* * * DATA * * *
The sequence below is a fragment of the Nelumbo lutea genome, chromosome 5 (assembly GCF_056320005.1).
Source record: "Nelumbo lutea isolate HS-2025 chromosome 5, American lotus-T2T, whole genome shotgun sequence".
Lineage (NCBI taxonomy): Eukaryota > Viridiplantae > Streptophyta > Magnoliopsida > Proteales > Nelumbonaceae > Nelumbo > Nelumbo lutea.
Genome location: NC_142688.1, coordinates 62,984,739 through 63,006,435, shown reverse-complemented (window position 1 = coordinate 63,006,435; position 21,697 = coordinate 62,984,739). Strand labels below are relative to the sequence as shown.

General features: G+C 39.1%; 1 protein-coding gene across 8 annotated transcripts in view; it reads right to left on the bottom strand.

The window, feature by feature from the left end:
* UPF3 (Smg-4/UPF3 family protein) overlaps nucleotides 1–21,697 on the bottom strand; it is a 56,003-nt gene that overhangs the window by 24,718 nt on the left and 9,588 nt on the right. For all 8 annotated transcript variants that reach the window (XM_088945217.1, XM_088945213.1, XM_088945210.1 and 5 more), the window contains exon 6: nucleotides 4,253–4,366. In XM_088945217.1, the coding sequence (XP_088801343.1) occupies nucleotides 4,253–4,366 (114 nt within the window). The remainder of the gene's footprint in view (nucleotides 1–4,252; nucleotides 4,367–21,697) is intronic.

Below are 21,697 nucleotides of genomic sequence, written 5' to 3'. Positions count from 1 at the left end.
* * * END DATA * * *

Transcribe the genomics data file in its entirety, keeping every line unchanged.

The sequence below is a fragment of the Nelumbo lutea genome, chromosome 5 (assembly GCF_056320005.1).
Source record: "Nelumbo lutea isolate HS-2025 chromosome 5, American lotus-T2T, whole genome shotgun sequence".
Lineage (NCBI taxonomy): Eukaryota > Viridiplantae > Streptophyta > Magnoliopsida > Proteales > Nelumbonaceae > Nelumbo > Nelumbo lutea.
Genome location: NC_142688.1, coordinates 62,984,739 through 63,006,435, shown reverse-complemented (window position 1 = coordinate 63,006,435; position 21,697 = coordinate 62,984,739). Strand labels below are relative to the sequence as shown.

General features: G+C 39.1%; 1 protein-coding gene across 8 annotated transcripts in view; it reads right to left on the bottom strand.

The window, feature by feature from the left end:
* UPF3 (Smg-4/UPF3 family protein) overlaps nucleotides 1–21,697 on the bottom strand; it is a 56,003-nt gene that overhangs the window by 24,718 nt on the left and 9,588 nt on the right. For all 8 annotated transcript variants that reach the window (XM_088945217.1, XM_088945213.1, XM_088945210.1 and 5 more), the window contains exon 6: nucleotides 4,253–4,366. In XM_088945217.1, the coding sequence (XP_088801343.1) occupies nucleotides 4,253–4,366 (114 nt within the window). The remainder of the gene's footprint in view (nucleotides 1–4,252; nucleotides 4,367–21,697) is intronic.

Below are 21,697 nucleotides of genomic sequence, written 5' to 3'. Positions count from 1 at the left end.